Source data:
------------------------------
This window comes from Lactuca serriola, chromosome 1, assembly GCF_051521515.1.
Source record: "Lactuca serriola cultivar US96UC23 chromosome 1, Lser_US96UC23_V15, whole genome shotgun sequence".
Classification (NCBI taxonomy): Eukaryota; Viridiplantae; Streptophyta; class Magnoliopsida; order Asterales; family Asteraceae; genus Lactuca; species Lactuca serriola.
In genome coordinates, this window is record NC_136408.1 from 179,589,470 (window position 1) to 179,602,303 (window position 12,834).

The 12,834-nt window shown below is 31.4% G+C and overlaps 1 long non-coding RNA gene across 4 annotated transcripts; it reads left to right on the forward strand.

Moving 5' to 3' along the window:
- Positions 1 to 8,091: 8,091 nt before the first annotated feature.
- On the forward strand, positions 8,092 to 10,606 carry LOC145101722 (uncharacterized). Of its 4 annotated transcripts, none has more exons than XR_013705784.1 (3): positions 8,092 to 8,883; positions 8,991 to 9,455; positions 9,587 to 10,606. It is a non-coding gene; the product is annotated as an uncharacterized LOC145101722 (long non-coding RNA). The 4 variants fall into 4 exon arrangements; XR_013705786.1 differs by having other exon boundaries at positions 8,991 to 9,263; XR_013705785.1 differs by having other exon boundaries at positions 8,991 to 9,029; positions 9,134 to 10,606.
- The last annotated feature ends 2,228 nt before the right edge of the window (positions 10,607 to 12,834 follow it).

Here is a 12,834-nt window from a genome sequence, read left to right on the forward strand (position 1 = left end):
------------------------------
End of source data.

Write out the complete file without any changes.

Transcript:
This window comes from Lactuca serriola, chromosome 1, assembly GCF_051521515.1.
Source record: "Lactuca serriola cultivar US96UC23 chromosome 1, Lser_US96UC23_V15, whole genome shotgun sequence".
Classification (NCBI taxonomy): Eukaryota; Viridiplantae; Streptophyta; class Magnoliopsida; order Asterales; family Asteraceae; genus Lactuca; species Lactuca serriola.
In genome coordinates, this window is record NC_136408.1 from 179,589,470 (window position 1) to 179,602,303 (window position 12,834).

The 12,834-nt window shown below is 31.4% G+C and overlaps 1 long non-coding RNA gene across 4 annotated transcripts; it reads left to right on the forward strand.

Moving 5' to 3' along the window:
- Positions 1 to 8,091: 8,091 nt before the first annotated feature.
- On the forward strand, positions 8,092 to 10,606 carry LOC145101722 (uncharacterized). Of its 4 annotated transcripts, none has more exons than XR_013705784.1 (3): positions 8,092 to 8,883; positions 8,991 to 9,455; positions 9,587 to 10,606. It is a non-coding gene; the product is annotated as an uncharacterized LOC145101722 (long non-coding RNA). The 4 variants fall into 4 exon arrangements; XR_013705786.1 differs by having other exon boundaries at positions 8,991 to 9,263; XR_013705785.1 differs by having other exon boundaries at positions 8,991 to 9,029; positions 9,134 to 10,606.
- The last annotated feature ends 2,228 nt before the right edge of the window (positions 10,607 to 12,834 follow it).

Here is a 12,834-nt window from a genome sequence, read left to right on the forward strand (position 1 = left end):